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practice makes GUN SAFETYperfect?

Molly* is tiny for a six year old. She has enormous blue eyes and mussed blond hair that falls just to the hood of her sweatshirt. She fidgets a little with the pocket, but when an adult whispers reminders in her ear, she nods confidently, and is ready to get to work.

Her job is to teach a still younger girl what to do when she sees a gun.

In this practice session, the teacher – little Molly

  • places a very real looking gun near some art sup-

plies, and then later asks her student to get a box of crayons. Her charge heads for that part of the room but abruptly dashes out. She is practicing the important skills of not touching a gun and running from the gun to report its presence to an adult.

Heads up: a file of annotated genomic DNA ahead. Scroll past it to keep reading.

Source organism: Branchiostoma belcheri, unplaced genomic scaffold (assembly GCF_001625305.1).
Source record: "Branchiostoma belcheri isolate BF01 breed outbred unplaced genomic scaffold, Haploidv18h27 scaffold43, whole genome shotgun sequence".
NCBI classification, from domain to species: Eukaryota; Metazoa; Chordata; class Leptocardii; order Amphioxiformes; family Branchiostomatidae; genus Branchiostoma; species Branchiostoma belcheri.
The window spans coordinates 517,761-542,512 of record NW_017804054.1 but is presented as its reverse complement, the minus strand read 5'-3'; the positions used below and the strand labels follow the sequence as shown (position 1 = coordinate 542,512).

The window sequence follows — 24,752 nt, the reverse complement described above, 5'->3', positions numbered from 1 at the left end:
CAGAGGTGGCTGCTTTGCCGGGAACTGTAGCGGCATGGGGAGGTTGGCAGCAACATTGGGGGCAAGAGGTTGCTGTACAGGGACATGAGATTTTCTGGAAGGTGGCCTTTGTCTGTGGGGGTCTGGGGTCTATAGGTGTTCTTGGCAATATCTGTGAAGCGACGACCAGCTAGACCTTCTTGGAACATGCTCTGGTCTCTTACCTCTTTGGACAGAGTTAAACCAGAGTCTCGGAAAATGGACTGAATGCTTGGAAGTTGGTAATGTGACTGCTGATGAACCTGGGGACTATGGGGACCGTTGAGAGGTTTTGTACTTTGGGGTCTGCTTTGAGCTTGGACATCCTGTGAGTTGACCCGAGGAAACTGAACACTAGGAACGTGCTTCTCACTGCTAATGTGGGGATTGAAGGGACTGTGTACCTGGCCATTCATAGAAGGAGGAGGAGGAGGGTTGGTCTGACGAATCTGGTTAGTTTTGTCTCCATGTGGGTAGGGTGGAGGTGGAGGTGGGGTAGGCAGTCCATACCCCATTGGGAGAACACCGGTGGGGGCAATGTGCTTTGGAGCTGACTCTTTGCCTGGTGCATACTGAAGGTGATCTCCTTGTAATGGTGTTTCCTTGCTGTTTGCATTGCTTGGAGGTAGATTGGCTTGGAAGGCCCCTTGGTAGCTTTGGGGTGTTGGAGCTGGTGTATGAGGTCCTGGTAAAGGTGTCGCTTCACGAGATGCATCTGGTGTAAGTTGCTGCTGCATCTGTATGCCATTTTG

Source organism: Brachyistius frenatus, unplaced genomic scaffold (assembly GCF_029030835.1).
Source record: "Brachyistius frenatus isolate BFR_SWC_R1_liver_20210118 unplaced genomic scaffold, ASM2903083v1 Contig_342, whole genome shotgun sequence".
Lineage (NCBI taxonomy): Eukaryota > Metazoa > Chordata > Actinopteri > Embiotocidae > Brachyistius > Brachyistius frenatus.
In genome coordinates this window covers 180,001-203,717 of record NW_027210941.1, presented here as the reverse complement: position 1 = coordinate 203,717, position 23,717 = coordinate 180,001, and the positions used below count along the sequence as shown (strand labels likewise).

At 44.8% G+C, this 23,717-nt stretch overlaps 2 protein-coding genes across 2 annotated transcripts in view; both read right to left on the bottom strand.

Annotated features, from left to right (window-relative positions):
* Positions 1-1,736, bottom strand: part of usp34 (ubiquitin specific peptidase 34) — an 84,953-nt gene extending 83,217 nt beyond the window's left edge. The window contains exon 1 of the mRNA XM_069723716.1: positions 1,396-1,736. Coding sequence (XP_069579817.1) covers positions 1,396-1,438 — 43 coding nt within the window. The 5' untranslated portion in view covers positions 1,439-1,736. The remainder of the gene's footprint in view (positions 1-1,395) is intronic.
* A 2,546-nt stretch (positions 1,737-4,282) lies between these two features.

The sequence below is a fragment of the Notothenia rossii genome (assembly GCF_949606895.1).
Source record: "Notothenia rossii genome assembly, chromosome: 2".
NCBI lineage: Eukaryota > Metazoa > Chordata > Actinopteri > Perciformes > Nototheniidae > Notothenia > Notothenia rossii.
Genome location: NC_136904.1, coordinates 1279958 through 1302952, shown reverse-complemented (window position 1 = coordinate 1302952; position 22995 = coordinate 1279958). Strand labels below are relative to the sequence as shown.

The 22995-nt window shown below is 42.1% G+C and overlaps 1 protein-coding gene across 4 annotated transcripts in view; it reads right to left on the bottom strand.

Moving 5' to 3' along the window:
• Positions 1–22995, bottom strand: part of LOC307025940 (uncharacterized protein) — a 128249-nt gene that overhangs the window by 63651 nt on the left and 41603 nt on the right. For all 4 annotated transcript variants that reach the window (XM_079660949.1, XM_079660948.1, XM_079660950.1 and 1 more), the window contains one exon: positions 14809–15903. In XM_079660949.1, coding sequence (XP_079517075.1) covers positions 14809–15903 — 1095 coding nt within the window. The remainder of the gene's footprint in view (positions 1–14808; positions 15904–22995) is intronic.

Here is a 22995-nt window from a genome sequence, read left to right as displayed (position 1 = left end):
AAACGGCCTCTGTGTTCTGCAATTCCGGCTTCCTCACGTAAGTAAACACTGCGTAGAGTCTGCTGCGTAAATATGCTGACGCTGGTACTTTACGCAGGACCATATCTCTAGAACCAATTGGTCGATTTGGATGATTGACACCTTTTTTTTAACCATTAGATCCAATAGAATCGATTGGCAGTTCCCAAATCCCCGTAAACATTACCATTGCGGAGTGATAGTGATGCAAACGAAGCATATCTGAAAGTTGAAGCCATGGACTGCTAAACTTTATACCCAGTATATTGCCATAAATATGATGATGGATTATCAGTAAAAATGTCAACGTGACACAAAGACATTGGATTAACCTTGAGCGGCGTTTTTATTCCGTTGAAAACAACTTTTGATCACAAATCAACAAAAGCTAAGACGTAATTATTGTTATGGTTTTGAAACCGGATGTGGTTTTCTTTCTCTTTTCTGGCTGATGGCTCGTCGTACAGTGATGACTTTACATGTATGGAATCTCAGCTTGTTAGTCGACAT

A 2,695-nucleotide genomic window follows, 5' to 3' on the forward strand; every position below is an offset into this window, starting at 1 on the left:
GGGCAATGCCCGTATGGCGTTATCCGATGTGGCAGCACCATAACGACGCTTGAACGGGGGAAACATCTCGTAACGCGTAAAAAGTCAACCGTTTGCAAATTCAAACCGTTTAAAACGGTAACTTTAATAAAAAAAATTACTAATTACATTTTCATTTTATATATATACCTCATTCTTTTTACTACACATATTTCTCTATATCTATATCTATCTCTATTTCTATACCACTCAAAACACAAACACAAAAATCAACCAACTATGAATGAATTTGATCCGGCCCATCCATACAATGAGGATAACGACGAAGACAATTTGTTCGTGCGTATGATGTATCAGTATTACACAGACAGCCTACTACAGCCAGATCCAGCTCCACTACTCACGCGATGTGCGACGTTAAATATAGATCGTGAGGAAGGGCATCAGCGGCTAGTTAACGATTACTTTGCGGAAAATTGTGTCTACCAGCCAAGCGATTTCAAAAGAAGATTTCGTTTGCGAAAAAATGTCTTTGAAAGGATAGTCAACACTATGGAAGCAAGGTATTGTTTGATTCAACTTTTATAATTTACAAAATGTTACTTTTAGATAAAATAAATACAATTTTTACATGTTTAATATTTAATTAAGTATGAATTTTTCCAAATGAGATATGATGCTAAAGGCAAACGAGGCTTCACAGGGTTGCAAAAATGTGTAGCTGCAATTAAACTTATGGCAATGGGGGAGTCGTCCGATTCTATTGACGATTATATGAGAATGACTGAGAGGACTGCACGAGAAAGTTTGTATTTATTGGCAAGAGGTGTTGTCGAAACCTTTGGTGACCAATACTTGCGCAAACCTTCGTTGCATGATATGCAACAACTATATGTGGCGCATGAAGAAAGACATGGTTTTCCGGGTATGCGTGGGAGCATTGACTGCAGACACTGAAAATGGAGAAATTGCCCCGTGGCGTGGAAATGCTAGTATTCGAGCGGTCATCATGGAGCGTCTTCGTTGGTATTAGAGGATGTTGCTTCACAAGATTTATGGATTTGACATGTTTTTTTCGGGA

The student succeeds in five of five scenarios, earning not only kind praise from the adult, in this case graduate student Candice Jostad, but also another smiley face for her worksheet. A full course of these stickers, she knows, will earn her a treat bag.

Molly is an experienced trainer. “Good job, you earned a smiley face,” she recites to her student with each successful run from the gun. Neither the teacher nor the student find it amazing – at ages that add up to only 10 – to be doing such important learning.


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